Day one of Tugs ends, three teams advance


Members of Sigma Alpha Mu compete against Delta Chi and Phi Kappa Sigma Monday at the annual Tugs competition held adjacent to Huskie Stadium.

By Rachel Scaman

Sigma Alpha Mu, Sigma Nu and Phi Kappa Theta ended the first day of Tugs with wins.

The Tugs competition between the social fraternities began Monday in front of Huskie Stadium.

Tugs is a weeklong tug-of-war competition between 10 fraternities. Each game has three rounds. The first two rounds last 15 minutes and the last round has no time limit. The first round is played with nine tuggers on each team, and the second round begins with new tuggers from the same fraternities. When it’s time for the third round the fraternity members switch places again so the beginning tuggers are once more competing.

“Tugs is a great way for the Greek community to come together and have a little friendly competition,” said Adam Wachowiak, vice president of community events for the Interfraternity Council (IFC). “It gives them a sense of unity.”

The first game set Delta Chi and Phi Kappa Sigma against Sigma Alpha Mu. Delta Chi and Phi Kappa Sigma won the first round, then Sigma Alpha Mu came back to win the last two rounds.

Sigma Nu won the first two rounds against Phi Kappa Psi within an hour.

The last game was between Phi Kappa Theta and Omega Delta, with Phi Kappa Theta winning a tie-breaker.

“[The tuggers] get really into it,” said Cithlaly Dudic, junior environmental science major. ”It’s much more fun to watch when they want to win.”

Sigma Alpha Mu started off in November with conditioning, said Joe Konkel, a junior and Sigma Alpha Mu member.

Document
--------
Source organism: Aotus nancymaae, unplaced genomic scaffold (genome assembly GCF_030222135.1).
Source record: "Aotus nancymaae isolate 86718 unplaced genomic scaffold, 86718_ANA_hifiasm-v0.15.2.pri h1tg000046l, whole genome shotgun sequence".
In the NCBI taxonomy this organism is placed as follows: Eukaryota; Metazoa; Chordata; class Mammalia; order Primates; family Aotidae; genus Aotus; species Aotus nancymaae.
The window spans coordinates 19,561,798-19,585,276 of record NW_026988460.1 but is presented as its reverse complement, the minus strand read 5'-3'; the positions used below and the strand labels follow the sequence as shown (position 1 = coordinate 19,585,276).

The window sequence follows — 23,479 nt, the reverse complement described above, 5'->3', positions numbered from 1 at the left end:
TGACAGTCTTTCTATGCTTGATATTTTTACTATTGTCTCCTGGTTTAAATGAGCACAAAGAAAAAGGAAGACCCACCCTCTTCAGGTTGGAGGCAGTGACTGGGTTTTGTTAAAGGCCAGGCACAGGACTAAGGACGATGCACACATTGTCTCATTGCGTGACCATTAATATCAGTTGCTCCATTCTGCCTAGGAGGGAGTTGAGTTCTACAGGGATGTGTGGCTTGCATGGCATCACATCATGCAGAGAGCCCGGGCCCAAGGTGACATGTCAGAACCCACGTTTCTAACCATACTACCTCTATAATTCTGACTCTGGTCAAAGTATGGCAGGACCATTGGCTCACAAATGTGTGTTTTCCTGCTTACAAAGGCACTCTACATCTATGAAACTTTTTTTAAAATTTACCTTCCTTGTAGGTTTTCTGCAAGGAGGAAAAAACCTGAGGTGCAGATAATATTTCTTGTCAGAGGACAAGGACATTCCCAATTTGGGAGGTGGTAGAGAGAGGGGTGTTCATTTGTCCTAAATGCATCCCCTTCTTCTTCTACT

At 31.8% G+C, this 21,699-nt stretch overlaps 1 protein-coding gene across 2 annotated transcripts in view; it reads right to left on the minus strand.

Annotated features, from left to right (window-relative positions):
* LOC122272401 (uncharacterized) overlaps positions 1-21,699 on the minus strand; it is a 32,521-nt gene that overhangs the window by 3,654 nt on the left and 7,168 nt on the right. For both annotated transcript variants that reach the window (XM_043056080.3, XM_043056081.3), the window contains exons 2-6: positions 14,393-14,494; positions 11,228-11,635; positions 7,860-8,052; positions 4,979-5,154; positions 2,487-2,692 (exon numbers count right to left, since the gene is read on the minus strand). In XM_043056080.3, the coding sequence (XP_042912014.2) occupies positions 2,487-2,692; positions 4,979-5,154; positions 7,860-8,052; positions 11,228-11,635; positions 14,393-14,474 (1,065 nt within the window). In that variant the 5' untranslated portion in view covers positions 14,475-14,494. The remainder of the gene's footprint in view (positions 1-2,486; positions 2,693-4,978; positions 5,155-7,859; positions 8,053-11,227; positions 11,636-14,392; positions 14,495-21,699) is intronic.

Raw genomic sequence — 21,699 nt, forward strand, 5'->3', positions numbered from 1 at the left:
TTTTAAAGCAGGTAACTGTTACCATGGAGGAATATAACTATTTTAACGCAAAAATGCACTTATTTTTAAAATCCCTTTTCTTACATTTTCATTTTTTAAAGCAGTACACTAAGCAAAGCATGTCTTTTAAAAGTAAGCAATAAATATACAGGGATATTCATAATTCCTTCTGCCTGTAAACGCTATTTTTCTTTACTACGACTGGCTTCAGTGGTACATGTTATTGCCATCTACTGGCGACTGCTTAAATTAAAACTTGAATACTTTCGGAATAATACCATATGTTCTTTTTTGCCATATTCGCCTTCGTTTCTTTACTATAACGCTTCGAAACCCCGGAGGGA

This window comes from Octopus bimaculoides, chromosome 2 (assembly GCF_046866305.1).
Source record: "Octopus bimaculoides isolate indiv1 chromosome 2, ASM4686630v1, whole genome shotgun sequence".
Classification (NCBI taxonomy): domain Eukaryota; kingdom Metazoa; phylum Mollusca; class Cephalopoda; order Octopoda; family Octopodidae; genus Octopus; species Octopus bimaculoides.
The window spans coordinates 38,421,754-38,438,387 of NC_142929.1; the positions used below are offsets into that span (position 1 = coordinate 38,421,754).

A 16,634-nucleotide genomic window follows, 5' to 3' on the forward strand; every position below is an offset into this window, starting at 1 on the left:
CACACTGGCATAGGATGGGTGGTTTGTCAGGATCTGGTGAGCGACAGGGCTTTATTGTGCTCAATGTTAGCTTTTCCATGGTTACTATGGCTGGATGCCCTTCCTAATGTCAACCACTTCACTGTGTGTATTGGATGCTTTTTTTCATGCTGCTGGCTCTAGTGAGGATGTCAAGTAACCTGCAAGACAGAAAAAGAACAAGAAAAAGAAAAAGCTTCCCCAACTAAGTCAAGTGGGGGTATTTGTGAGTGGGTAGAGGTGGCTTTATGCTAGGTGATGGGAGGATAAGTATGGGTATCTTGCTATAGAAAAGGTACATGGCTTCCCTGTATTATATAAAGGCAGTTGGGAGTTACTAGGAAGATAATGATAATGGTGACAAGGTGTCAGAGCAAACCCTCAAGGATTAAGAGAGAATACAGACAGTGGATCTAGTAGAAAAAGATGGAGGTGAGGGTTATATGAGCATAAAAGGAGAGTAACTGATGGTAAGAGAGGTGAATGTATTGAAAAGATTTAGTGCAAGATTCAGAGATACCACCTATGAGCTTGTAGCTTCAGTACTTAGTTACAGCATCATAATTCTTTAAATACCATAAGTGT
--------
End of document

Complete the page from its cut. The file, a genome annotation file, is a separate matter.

Koanken said the fraternity practiced all the time during the week up until the first day of Tugs.

“Tugs has been around since the 1960s here at Northern Illinois,” said Trevor Morrison, vice president of finance for the IFC.

Morrison said not only do the fraternities hold Tugs every year, but the social sororities on campus participate in their own Tugs competition in the fall.

Freshman nursing major Ivelisse Soto tugged for Alpha Phi this year.

“It’s so much fun and it’s a great bonding opportunity for me and my sisters,” Soto said. “Each year, Tugs costs around $11,000.”

Each team has a coach on the sidelines constantly telling participants what to do during the competition.

“There are always people screaming at us from the stands, but we just don’t pay attention to anything else except tugging,” said Ethan Brodsky, freshman elementary education major and Delta Chi member. “You just can’t think about all the pain, it distracts you.”

Koanken said winning tugs means all his hard work has paid off.

“It tells all the other fraternities that we are out there and we came to win,” Brodsky said.

Brodsky said Phi Sigma Kappa won last year’s tugs competition.

For each day there is a $5 admission fee. The last day of competition, Saturday, has a $10 admission fee.

Today’s continuation of the competition will start at 3:30 p.m. in front of the Huskie Stadium.